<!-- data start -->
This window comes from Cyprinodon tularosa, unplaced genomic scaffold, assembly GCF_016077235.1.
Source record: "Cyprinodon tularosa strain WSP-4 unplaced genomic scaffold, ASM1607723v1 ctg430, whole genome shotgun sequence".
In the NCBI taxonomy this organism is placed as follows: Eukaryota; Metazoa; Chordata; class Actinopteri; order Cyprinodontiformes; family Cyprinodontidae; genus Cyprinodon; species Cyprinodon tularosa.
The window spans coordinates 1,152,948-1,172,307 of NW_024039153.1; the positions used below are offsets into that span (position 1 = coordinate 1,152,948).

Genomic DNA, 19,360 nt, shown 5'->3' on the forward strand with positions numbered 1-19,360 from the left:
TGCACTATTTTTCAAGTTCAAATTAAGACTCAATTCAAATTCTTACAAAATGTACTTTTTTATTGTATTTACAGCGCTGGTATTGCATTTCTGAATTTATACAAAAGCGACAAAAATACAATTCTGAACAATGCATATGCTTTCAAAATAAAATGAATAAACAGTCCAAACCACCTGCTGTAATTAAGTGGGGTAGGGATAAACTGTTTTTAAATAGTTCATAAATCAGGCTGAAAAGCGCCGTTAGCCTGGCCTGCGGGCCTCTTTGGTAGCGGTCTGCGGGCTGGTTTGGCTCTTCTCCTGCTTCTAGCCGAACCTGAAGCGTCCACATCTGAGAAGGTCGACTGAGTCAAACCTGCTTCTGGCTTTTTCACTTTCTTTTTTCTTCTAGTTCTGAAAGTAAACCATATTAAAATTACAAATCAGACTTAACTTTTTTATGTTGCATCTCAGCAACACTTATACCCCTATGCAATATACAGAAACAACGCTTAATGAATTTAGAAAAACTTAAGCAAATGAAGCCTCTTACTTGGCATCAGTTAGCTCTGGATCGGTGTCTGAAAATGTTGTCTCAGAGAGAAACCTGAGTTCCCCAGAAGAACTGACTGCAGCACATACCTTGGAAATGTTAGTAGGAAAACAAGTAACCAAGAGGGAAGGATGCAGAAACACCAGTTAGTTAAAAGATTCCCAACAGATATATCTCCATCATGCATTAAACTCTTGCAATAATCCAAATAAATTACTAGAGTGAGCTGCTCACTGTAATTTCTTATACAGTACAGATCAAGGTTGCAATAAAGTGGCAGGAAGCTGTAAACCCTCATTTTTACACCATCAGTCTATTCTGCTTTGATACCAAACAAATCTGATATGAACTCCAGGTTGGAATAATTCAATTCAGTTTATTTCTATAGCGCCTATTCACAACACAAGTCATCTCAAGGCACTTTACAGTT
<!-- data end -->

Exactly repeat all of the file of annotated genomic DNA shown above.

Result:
This window comes from Cyprinodon tularosa, unplaced genomic scaffold, assembly GCF_016077235.1.
Source record: "Cyprinodon tularosa strain WSP-4 unplaced genomic scaffold, ASM1607723v1 ctg430, whole genome shotgun sequence".
In the NCBI taxonomy this organism is placed as follows: Eukaryota; Metazoa; Chordata; class Actinopteri; order Cyprinodontiformes; family Cyprinodontidae; genus Cyprinodon; species Cyprinodon tularosa.
The window spans coordinates 1,152,948-1,172,307 of NW_024039153.1; the positions used below are offsets into that span (position 1 = coordinate 1,152,948).

Genomic DNA, 19,360 nt, shown 5'->3' on the forward strand with positions numbered 1-19,360 from the left:
TGCACTATTTTTCAAGTTCAAATTAAGACTCAATTCAAATTCTTACAAAATGTACTTTTTTATTGTATTTACAGCGCTGGTATTGCATTTCTGAATTTATACAAAAGCGACAAAAATACAATTCTGAACAATGCATATGCTTTCAAAATAAAATGAATAAACAGTCCAAACCACCTGCTGTAATTAAGTGGGGTAGGGATAAACTGTTTTTAAATAGTTCATAAATCAGGCTGAAAAGCGCCGTTAGCCTGGCCTGCGGGCCTCTTTGGTAGCGGTCTGCGGGCTGGTTTGGCTCTTCTCCTGCTTCTAGCCGAACCTGAAGCGTCCACATCTGAGAAGGTCGACTGAGTCAAACCTGCTTCTGGCTTTTTCACTTTCTTTTTTCTTCTAGTTCTGAAAGTAAACCATATTAAAATTACAAATCAGACTTAACTTTTTTATGTTGCATCTCAGCAACACTTATACCCCTATGCAATATACAGAAACAACGCTTAATGAATTTAGAAAAACTTAAGCAAATGAAGCCTCTTACTTGGCATCAGTTAGCTCTGGATCGGTGTCTGAAAATGTTGTCTCAGAGAGAAACCTGAGTTCCCCAGAAGAACTGACTGCAGCACATACCTTGGAAATGTTAGTAGGAAAACAAGTAACCAAGAGGGAAGGATGCAGAAACACCAGTTAGTTAAAAGATTCCCAACAGATATATCTCCATCATGCATTAAACTCTTGCAATAATCCAAATAAATTACTAGAGTGAGCTGCTCACTGTAATTTCTTATACAGTACAGATCAAGGTTGCAATAAAGTGGCAGGAAGCTGTAAACCCTCATTTTTACACCATCAGTCTATTCTGCTTTGATACCAAACAAATCTGATATGAACTCCAGGTTGGAATAATTCAATTCAGTTTATTTCTATAGCGCCTATTCACAACACAAGTCATCTCAAGGCACTTTACAGTT